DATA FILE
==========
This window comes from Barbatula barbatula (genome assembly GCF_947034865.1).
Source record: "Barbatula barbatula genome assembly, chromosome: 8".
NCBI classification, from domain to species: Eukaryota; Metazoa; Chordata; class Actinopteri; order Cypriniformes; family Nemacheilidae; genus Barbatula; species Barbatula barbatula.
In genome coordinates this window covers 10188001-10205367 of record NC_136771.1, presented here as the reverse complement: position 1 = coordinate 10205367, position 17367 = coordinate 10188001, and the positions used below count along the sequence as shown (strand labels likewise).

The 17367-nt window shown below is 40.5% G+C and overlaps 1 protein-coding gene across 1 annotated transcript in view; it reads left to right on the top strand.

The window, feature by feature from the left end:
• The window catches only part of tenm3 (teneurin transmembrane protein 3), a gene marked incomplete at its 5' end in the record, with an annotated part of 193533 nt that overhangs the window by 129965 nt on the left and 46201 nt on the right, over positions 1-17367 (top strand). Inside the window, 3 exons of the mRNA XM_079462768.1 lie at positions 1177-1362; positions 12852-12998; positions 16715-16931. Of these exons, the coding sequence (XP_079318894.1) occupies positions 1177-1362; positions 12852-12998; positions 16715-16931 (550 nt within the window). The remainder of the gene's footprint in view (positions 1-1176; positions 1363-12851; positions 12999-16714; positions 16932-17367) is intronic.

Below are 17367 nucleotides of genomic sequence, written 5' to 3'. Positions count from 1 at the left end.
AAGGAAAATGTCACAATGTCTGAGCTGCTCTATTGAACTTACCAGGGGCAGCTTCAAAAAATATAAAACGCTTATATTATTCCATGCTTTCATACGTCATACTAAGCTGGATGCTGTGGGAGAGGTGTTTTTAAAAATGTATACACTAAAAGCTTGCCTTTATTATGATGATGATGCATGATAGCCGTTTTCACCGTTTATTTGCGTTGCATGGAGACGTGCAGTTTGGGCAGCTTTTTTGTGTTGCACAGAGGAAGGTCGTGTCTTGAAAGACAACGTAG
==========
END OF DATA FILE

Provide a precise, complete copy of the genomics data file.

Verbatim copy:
This window comes from Barbatula barbatula (genome assembly GCF_947034865.1).
Source record: "Barbatula barbatula genome assembly, chromosome: 8".
NCBI classification, from domain to species: Eukaryota; Metazoa; Chordata; class Actinopteri; order Cypriniformes; family Nemacheilidae; genus Barbatula; species Barbatula barbatula.
In genome coordinates this window covers 10188001-10205367 of record NC_136771.1, presented here as the reverse complement: position 1 = coordinate 10205367, position 17367 = coordinate 10188001, and the positions used below count along the sequence as shown (strand labels likewise).

The 17367-nt window shown below is 40.5% G+C and overlaps 1 protein-coding gene across 1 annotated transcript in view; it reads left to right on the top strand.

The window, feature by feature from the left end:
• The window catches only part of tenm3 (teneurin transmembrane protein 3), a gene marked incomplete at its 5' end in the record, with an annotated part of 193533 nt that overhangs the window by 129965 nt on the left and 46201 nt on the right, over positions 1-17367 (top strand). Inside the window, 3 exons of the mRNA XM_079462768.1 lie at positions 1177-1362; positions 12852-12998; positions 16715-16931. Of these exons, the coding sequence (XP_079318894.1) occupies positions 1177-1362; positions 12852-12998; positions 16715-16931 (550 nt within the window). The remainder of the gene's footprint in view (positions 1-1176; positions 1363-12851; positions 12999-16714; positions 16932-17367) is intronic.

Below are 17367 nucleotides of genomic sequence, written 5' to 3'. Positions count from 1 at the left end.
AAGGAAAATGTCACAATGTCTGAGCTGCTCTATTGAACTTACCAGGGGCAGCTTCAAAAAATATAAAACGCTTATATTATTCCATGCTTTCATACGTCATACTAAGCTGGATGCTGTGGGAGAGGTGTTTTTAAAAATGTATACACTAAAAGCTTGCCTTTATTATGATGATGATGCATGATAGCCGTTTTCACCGTTTATTTGCGTTGCATGGAGACGTGCAGTTTGGGCAGCTTTTTTGTGTTGCACAGAGGAAGGTCGTGTCTTGAAAGACAACGTAG